Death: May 23, 1304 in Paris, France
Genre: Vocal Music
Jehannot de l'Escurel was a poet and composer active in early fourteenth century Paris. Little is known about his life; some authors identify him with a Notre Dame cleric of the same name who was hanged for debauchery in 1304. His only surviving works are a set of 34 compositions contained in a rare manuscript of the "Roman de Fauvel," all of which follow the formes fixes of rondeau, virelai, and ballade. The songs in this collection are monophonic, with the exception of the three-voice rondeau "A vous douce debonnaire." The collection also contains two poems whose strophes conclude with a refrain set to a notated melody. Scholars have observed that the works in this collection appear in alphabetical order and end with the letter "G," indicating that they may only represent a portion of his complete output. l'Escurel's works are significant in that they form the largest body of music from this period in which the rhythmic durations are notated, a practice that would fully develop over subsequent generations, especially in the works of Guillaume de Machaut.
- Robert Adelson (All Music Guide)
Jehan de Lescurel (also Jehannot de l'Escurel) (died May 23, 1304) was a medieval poet and composer.
Nothing is known of his life other than that he was the son of a merchant in Paris, and he probably received his musical training at the Notre Dame cathedral. For many years, it has been presumed he was hanged on May 23, 1304, along with three other young clerics of Notre Dame, including Oudinet Pisdoe, for "debauchery" and "crimes against women" (Hoppin, p. 368). Recent research showed that "Jehan de Lescurel" was a rather common name in early fourteenth-century Paris. And no link is found between Jehan de Lescurel, the composer and some Jehan de Lescurel who was hanged.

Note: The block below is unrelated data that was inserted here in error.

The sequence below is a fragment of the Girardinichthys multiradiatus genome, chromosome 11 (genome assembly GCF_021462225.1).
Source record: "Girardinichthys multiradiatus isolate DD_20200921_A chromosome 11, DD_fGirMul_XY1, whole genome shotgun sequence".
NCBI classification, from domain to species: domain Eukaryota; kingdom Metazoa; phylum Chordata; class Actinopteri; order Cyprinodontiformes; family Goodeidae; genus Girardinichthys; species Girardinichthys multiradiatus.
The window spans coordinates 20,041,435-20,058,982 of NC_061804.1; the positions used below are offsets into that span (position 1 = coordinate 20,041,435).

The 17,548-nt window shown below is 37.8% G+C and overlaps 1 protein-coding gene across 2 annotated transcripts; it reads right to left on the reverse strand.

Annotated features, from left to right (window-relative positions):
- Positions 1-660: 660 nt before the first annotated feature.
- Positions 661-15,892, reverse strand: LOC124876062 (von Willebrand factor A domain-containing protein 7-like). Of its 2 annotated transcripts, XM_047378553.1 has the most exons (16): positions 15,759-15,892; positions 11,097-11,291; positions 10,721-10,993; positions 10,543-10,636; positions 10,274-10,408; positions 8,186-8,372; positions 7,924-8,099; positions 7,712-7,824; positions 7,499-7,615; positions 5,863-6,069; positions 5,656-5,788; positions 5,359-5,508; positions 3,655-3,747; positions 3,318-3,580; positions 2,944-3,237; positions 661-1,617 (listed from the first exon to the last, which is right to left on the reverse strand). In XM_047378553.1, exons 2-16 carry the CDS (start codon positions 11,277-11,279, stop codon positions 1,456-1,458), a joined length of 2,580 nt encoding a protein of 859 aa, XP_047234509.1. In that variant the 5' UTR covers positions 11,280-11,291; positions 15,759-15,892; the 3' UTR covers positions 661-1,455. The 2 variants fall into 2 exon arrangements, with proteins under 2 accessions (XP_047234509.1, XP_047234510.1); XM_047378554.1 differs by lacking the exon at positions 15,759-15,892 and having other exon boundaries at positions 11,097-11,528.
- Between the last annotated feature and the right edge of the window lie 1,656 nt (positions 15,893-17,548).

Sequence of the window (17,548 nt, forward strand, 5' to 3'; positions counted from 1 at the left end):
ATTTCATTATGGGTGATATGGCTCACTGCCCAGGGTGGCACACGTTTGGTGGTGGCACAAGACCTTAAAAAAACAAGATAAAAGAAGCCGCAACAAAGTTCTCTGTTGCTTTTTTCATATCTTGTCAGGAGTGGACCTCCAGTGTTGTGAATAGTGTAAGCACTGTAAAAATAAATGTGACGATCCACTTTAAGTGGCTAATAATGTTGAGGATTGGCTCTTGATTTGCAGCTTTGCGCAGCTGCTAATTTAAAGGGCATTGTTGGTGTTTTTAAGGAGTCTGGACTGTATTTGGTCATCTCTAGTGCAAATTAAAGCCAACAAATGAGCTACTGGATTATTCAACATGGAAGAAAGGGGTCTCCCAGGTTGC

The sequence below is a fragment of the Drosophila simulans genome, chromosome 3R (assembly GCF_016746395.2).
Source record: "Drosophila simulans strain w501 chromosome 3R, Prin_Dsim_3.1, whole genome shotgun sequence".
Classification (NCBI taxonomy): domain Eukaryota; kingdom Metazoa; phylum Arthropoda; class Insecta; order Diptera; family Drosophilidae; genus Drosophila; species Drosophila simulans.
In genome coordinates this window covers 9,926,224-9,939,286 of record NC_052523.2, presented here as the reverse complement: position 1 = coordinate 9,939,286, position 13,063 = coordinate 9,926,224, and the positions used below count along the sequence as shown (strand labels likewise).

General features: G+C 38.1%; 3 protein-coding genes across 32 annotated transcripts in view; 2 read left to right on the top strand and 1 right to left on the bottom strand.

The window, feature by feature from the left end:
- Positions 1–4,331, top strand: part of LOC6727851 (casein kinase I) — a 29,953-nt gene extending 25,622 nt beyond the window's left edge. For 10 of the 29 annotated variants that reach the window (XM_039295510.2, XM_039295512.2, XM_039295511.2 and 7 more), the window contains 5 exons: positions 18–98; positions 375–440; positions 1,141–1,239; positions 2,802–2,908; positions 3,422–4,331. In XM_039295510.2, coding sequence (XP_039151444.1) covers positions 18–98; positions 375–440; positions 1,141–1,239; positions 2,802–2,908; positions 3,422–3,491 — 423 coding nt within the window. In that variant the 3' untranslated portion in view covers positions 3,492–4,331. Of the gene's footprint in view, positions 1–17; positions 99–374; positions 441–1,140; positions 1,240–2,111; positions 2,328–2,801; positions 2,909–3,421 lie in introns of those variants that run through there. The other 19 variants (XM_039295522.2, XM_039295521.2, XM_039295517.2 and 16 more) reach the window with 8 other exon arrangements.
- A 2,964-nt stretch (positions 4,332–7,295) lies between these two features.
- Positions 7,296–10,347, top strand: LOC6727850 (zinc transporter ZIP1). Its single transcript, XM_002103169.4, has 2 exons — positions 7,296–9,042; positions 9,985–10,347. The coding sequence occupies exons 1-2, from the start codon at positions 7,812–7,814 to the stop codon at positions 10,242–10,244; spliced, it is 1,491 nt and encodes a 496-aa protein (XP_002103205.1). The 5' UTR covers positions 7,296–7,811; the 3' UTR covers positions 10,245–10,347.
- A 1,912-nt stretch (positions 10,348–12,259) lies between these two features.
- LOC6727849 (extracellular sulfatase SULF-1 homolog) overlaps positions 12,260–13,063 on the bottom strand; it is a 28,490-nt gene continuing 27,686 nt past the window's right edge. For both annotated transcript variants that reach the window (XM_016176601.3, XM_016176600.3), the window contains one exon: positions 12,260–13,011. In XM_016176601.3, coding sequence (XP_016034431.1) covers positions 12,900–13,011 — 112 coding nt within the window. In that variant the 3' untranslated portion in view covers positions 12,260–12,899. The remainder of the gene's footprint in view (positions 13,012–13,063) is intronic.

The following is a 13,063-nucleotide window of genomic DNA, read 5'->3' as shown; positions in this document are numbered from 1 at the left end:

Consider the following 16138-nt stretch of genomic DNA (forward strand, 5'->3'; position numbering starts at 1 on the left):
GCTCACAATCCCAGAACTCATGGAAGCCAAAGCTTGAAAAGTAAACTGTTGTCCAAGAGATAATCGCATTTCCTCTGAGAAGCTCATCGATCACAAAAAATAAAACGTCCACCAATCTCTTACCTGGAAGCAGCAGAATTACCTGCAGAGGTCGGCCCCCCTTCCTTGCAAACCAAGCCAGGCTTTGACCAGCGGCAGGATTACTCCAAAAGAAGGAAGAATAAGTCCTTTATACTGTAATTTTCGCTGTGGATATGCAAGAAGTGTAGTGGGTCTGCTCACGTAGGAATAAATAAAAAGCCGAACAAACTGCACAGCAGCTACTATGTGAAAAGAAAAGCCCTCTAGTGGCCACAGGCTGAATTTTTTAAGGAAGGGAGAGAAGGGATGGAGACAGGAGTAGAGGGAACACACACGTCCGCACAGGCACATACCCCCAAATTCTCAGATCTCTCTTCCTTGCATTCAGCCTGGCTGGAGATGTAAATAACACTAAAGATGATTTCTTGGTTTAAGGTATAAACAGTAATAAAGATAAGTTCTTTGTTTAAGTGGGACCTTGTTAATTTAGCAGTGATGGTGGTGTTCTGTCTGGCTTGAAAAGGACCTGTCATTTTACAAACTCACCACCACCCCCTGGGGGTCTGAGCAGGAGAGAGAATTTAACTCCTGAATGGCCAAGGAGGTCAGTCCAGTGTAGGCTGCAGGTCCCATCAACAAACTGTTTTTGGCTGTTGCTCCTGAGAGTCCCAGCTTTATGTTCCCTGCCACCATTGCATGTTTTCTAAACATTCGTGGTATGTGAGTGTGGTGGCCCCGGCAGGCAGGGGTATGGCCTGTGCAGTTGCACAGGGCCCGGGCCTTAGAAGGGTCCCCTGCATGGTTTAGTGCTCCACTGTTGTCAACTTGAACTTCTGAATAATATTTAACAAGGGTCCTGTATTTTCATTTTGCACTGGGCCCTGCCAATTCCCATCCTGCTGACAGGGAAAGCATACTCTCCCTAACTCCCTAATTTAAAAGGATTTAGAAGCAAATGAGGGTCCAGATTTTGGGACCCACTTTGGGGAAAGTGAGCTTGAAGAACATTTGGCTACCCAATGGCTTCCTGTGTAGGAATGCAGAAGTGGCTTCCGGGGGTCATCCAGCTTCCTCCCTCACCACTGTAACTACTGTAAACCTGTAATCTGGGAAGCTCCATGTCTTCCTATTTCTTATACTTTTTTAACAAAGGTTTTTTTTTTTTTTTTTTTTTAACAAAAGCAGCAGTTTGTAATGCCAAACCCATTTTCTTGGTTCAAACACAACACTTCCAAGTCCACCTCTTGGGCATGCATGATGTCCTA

He was a transitional figure from the trouvere period to the ars nova. His lyrical style unites him with the composers of the later period, and they clearly thought highly enough of him to include his music in the same manuscript which preserves the Roman de Fauvel.
Most of his works are monophonic songs, in the style of the trouveres; only one of his 34 works was polyphonic, although he wrote other works which have not survived. The songs are virelais, ballades, rondeaux and diz entes; they include word-painting more in the style of the later 14th century composers than those of the 13th century; they are simple, charming, and debauchery is not a prominent theme.